The struggle against mortgage lenders that exploit poor and minority New Yorkers has intensified in recent weeks, as one of the area’s most prominent banks purchased the nation’s largest — and most controversial — lender to homeowners with spotty credit. The reaction among local anti-predatory lending activists has been split: Some vow to block the buyout, charging that it will only make things worse for poor borrowers, while others are optimistic that the bank’s wealth could help save victimized homeowners.
HSBC, a worldwide bank based in London, announced on November 14 that it would pay $14.2 billion for Household International, a mortgage lender run out of Illinois. This came as good news for Household: After nearly a decade of complaints from customers, attorneys general from 20 states reached a settlement with Household in October that left the company owing up to $486 million to borrowers who were victims of fraud.
Some groups representing wronged consumers hope the deal with HSBC will expedite payments that they argue Household owes to tens of thousands of additional borrowers. “We hope that being a company much larger, HSBC will shoulder the cost of some of Household’s practices,” said Don Baylor of ACORN, which currently has $8 billion in class action suits against Household pending in Illinois, California and Massachusetts.
Baylor also hopes HSBC will bring policies to Household that will temper Household’s tendency to aggressively offer expensive loans: “Having somewhat of a different corporate culture,” he says, “HSBC could be better for the borrower.”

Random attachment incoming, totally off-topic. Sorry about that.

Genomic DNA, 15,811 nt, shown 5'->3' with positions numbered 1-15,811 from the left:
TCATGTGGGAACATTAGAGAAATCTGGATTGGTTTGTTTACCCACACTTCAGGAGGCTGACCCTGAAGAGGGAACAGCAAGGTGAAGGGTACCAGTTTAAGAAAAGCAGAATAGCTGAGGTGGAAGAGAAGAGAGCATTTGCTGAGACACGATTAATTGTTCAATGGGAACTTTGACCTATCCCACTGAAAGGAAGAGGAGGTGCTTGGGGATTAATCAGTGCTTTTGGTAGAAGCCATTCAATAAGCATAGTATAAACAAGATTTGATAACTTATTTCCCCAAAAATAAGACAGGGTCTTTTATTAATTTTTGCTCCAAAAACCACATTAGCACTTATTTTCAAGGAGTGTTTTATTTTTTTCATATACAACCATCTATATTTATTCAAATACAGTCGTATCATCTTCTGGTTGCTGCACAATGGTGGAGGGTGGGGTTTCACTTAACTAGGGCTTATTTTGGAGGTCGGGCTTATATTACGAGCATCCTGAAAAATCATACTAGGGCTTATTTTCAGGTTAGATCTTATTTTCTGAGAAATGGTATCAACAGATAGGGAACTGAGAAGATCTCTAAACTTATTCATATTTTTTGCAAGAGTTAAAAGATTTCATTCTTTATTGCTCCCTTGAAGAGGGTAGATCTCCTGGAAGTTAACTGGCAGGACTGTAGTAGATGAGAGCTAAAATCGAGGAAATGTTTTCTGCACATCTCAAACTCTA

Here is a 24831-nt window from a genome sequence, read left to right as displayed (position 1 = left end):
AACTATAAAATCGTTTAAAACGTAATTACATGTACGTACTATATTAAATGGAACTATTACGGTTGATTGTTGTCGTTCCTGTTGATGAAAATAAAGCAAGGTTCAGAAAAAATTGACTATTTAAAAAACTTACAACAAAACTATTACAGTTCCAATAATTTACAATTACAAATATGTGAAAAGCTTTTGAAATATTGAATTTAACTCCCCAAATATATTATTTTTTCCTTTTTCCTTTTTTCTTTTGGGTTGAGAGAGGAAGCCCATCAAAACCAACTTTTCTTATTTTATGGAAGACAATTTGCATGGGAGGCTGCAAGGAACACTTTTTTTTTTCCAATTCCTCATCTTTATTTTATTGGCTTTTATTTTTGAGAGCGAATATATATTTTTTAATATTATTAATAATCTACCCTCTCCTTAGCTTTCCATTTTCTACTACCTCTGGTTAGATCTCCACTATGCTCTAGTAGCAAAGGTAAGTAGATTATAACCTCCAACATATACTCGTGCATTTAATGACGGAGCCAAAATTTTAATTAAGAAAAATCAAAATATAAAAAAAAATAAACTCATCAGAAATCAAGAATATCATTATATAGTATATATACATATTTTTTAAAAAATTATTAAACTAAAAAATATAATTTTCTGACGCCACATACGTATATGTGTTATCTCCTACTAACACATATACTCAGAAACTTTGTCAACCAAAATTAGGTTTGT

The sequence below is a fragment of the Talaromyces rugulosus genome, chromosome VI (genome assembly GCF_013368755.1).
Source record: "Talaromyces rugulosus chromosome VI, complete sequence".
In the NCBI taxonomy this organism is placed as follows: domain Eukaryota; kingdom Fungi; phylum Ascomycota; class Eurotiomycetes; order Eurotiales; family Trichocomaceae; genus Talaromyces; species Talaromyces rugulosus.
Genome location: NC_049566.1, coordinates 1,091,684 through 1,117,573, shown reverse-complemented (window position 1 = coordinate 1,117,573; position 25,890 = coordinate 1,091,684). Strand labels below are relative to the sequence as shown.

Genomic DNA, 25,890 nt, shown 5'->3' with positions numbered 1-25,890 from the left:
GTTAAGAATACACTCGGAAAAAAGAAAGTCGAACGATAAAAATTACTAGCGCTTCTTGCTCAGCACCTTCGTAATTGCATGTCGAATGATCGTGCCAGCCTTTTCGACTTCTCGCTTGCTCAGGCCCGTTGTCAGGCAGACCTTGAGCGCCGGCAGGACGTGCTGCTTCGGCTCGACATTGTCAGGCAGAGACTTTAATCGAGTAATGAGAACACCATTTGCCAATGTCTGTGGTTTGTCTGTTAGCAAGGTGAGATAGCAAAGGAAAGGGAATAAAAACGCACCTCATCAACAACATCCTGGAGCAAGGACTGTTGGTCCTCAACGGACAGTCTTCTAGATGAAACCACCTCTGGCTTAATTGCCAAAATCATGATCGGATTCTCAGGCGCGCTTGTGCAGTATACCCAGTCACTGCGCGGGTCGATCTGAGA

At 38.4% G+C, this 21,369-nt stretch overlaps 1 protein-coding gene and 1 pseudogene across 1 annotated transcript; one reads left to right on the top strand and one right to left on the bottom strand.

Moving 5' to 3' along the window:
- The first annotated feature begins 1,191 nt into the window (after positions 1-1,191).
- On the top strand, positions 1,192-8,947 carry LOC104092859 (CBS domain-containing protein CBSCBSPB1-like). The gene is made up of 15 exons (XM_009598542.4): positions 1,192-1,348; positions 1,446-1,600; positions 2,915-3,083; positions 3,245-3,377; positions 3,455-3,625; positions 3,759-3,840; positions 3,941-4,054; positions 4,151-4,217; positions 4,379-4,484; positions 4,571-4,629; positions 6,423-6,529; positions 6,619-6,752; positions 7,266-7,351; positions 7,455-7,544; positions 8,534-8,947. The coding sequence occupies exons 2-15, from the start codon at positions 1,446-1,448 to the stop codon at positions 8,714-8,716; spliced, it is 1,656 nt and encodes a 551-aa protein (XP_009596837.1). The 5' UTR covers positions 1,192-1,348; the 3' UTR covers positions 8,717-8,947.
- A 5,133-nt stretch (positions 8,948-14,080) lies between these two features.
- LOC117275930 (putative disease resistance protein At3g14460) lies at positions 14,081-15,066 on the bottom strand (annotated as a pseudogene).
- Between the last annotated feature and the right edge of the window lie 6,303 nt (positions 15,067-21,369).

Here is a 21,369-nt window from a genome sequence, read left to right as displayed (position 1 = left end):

Given HSBC’s own mixed lending record, however, another consumer advocate wonders what kind of example the bank can really set.
According to federal Home Mortgage Disclosure Act data, the bank has denied minority New Yorkers its business much more often than it has white New Yorkers. For example, over the last two years, HSBC denied mortgage refinance loans to 22.1 percent of black applicants and to 20.3 percent of Hispanics — but to just 9 percent of whites.
“Their presence in the low income parts of New York City is worse than other banks,” said Mathew Lee of Inner City Press (ICP) in the Bronx. In the last two weeks, ICP has filed challenges with numerous state regulators about the merger, pointing out HSBC’s lack of success in serving minority borrowers. (ICP also hopes to challenge the purchase under the Community Reinvestment Act, which allows for public input whenever a bank buys another financial institution, but it’s not yet clear if the HSBC deal will require approval under that act.)
HSBC wouldn’t respond directly to questions about its mortgage lending practices, saying only in a written statement that it “has a worldwide reputation for integrity, honesty and fairness in its dealings with customers.”